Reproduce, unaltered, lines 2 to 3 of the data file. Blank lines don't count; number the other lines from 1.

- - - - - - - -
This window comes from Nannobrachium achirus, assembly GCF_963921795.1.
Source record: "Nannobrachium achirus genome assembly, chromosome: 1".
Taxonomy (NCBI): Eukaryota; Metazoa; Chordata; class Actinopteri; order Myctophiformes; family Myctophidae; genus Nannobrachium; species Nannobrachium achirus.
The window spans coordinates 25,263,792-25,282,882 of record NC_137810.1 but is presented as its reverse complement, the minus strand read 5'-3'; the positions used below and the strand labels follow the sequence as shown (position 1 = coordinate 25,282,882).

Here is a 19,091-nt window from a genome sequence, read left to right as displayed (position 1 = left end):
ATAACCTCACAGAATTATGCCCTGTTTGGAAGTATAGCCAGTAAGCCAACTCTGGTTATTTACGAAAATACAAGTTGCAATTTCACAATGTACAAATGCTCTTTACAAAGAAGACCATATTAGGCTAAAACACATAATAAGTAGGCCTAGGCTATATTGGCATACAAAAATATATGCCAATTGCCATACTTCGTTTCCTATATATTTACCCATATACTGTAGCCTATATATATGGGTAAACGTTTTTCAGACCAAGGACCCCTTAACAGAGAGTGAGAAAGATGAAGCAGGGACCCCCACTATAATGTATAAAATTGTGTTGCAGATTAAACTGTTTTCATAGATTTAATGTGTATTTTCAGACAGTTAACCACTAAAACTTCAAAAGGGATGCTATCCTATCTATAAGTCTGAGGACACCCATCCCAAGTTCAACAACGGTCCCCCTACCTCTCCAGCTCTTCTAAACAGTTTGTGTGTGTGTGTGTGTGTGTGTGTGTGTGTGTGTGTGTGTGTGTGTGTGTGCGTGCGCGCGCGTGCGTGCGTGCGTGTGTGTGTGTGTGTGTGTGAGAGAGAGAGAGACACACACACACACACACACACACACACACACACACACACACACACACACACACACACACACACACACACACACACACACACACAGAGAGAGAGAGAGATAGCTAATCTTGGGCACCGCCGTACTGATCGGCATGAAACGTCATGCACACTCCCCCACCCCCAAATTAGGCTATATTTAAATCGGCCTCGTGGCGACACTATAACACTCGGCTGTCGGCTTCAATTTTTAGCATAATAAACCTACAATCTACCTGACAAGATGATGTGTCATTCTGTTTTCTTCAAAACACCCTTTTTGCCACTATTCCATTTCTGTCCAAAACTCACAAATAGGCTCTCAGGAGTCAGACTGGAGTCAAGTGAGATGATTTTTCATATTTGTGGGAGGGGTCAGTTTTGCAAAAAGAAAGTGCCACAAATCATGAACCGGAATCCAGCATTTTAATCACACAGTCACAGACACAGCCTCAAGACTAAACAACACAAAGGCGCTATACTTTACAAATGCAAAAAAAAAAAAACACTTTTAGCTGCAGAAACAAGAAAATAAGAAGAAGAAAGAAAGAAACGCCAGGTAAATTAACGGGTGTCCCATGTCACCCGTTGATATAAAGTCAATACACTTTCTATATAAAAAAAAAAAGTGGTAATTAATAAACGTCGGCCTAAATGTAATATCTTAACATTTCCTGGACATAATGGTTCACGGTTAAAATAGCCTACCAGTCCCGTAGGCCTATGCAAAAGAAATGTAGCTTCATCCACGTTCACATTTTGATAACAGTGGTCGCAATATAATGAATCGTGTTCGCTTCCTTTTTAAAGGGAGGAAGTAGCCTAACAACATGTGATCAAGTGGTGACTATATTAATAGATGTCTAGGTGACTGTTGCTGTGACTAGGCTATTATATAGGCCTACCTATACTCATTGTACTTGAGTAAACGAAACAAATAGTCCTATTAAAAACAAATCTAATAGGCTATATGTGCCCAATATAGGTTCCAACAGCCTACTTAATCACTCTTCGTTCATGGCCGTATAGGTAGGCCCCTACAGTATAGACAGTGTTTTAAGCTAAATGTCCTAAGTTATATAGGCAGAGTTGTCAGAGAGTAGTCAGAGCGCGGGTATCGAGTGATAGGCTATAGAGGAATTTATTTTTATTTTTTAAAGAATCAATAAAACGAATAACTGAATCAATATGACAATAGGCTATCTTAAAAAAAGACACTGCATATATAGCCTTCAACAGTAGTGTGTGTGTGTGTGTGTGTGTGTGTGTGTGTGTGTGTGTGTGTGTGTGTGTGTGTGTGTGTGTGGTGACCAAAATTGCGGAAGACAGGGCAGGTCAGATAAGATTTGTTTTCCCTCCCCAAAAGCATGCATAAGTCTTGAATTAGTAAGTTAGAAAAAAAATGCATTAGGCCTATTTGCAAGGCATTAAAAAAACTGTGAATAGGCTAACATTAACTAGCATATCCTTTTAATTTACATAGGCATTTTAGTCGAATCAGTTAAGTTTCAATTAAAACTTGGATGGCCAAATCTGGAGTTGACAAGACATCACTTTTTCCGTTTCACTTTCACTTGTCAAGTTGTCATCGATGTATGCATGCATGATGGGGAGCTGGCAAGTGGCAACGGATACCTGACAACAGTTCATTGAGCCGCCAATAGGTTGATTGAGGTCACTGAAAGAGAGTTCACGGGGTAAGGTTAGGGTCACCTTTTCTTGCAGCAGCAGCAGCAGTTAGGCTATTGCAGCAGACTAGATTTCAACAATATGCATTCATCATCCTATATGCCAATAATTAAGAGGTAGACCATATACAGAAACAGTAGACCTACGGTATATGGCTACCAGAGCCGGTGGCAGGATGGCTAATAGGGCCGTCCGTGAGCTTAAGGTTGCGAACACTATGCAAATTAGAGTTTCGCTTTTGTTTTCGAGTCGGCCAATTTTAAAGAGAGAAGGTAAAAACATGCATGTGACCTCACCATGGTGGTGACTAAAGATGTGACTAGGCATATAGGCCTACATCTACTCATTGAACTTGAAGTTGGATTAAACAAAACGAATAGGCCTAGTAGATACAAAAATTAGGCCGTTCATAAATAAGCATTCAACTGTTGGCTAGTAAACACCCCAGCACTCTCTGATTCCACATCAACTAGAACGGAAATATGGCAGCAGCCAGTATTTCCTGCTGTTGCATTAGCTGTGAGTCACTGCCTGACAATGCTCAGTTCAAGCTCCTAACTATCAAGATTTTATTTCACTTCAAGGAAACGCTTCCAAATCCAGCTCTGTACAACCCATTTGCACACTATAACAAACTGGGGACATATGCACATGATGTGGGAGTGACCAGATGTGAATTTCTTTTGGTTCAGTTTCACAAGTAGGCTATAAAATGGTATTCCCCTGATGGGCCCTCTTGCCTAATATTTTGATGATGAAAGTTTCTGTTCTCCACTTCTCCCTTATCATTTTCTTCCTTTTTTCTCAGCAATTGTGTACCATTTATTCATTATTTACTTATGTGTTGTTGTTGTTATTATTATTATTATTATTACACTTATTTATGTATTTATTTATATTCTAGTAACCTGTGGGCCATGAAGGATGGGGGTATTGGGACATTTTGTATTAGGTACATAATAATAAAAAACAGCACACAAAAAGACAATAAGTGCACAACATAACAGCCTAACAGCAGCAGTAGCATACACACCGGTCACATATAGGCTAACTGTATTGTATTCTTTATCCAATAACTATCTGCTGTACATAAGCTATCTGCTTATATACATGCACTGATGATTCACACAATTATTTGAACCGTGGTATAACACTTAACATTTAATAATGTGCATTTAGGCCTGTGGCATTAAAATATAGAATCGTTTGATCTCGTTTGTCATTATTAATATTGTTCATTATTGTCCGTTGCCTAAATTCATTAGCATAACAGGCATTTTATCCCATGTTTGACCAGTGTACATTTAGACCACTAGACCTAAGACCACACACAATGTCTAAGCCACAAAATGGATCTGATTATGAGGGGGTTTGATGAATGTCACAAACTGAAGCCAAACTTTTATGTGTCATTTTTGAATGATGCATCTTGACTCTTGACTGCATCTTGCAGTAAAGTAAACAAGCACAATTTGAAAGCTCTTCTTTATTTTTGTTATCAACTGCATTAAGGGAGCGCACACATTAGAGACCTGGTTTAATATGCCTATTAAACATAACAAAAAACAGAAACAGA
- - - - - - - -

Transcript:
Source record: "Nannobrachium achirus genome assembly, chromosome: 1".
Taxonomy (NCBI): Eukaryota; Metazoa; Chordata; class Actinopteri; order Myctophiformes; family Myctophidae; genus Nannobrachium; species Nannobrachium achirus.